Presents a comprehensive analysis that integrates the developing vision of the man, Malcolm X, with the man he became, El Hajj Malik El Shabazz, it provides an in-depth analysis of Malcolm's directives on why the African-American struggle for national liberation and self-determination is necessary, how it should be carried on, and why it can succeed.
demonstrates the crucial, often overlooked role that Humanism has played in African American struggles for dignity, power and justice. Pinn collects the finest examples of African American Humanism and shows how its embrace by a variety of prominent figures in African American thought and letters has served as the basis for activism and resistance to American racism and sexism.
This biography, though it covers his early life and adulthood, focusses most prominently on Malcolm X's final years, which were largely dominated by his departure from the Nation of Islam and his conflict with Elijah Muhammad. Throughout, the author addresses a number of lingering issues, including the role of fellow prisoner John Elton Bembry in Malcolm's prison conversion; whether Malcolm decided to leave the Nation of Islam before he was suspended by Elijah Muhammad; whether he was seeking martyrdom; and the extent of the role that government agencies played in Malcolm X's assassination in 1965.
probes the myths and meanings of Malcolm X for our time. From Spike Lee's film biography to Eugene Wolfenstein's psychobiographical study, from hip-hop culture to gender and racial politics, Dyson cuts a critical swathe through both the idolization and the vicious caricatures that have undermined appreciation of Malcolm's greatest accomplishments.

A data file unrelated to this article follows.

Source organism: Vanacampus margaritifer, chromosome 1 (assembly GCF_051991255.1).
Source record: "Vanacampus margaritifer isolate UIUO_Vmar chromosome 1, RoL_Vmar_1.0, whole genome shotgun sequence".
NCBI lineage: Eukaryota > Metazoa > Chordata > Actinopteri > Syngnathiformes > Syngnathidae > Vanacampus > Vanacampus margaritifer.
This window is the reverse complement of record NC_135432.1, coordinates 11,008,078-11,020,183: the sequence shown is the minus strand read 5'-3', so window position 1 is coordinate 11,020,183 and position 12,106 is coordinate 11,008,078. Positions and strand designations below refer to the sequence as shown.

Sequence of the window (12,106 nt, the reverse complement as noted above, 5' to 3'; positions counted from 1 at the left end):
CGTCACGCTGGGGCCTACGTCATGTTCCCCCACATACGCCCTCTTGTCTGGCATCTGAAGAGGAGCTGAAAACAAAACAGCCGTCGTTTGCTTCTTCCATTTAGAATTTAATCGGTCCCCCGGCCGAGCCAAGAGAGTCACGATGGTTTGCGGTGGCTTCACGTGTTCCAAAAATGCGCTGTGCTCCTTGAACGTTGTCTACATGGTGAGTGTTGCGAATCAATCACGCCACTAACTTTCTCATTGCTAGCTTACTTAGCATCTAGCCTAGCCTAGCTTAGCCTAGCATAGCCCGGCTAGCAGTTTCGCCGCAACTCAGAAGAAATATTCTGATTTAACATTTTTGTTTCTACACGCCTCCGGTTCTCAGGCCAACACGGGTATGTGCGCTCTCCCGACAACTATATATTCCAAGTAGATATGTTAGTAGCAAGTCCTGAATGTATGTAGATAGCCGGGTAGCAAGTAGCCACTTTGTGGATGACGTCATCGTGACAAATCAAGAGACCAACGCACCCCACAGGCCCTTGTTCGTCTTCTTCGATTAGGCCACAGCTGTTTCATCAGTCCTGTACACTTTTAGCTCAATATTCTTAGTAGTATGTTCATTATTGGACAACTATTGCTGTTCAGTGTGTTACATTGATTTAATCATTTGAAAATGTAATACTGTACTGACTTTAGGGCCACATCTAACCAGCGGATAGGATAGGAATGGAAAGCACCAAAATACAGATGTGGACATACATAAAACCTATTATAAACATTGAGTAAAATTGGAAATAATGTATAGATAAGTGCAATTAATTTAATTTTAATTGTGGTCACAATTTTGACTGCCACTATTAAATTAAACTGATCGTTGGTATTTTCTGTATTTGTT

The PBS "American Experience" documentary of his life, Malcolm X: Make It Plain, explores his many-faceted character - political philosopher and visionary, husband and father, dynamic orator and hero - and the many forces that forged him. In this, the companion volume to the documentary, rare photographs and personal memories interweave to tell the compelling story of Malcolm's youth on the streets of Boston and New York, his world travels, his life within the Nation of Islam, and his assassination in 1965.
This book tells the story of America's most notable black rights campaigners. They are often depicted as polar opposites: King, the apostle of love, and Malcolm, the hate-mongering demagogue. James H. Cone cuts through the superficial caricatures of Martin Luther King and Malcolm X to reveal two men whose visions were complementary and moving towards convergence.
transcripts of two speeches:
- Rev. Albert Cleage speech at a memorial meeting for Malcolm X at the Friday Night Socialist Forum in Detroit, February 24, 1967.
- George Breitman speech at the Detroit Friday Night Socialist Forum, March 17, 1967.
offers the first book-length religious treatment of Malcolm X. Malcolm X was certainly a political man. Yet he was also a man of Allah, struggling with his salvation--as concerned with redemption as with revolution.
"Dr. Leader draws on the speeches and writings of Malcolm X to accurately answer these four questions: (1) Was Malcolm X leaning toward socialism during the last year of his life? (2) Was Malcolm X becoming "integrationist" and therefore in line with the conservative civil rights forces during the last year of his life? (3) Did Malcolm X remain a black nationalist to the end? (4) Was Malcolm X an important black leader whose militancy and political coherence deteriorated during the last year of his life?"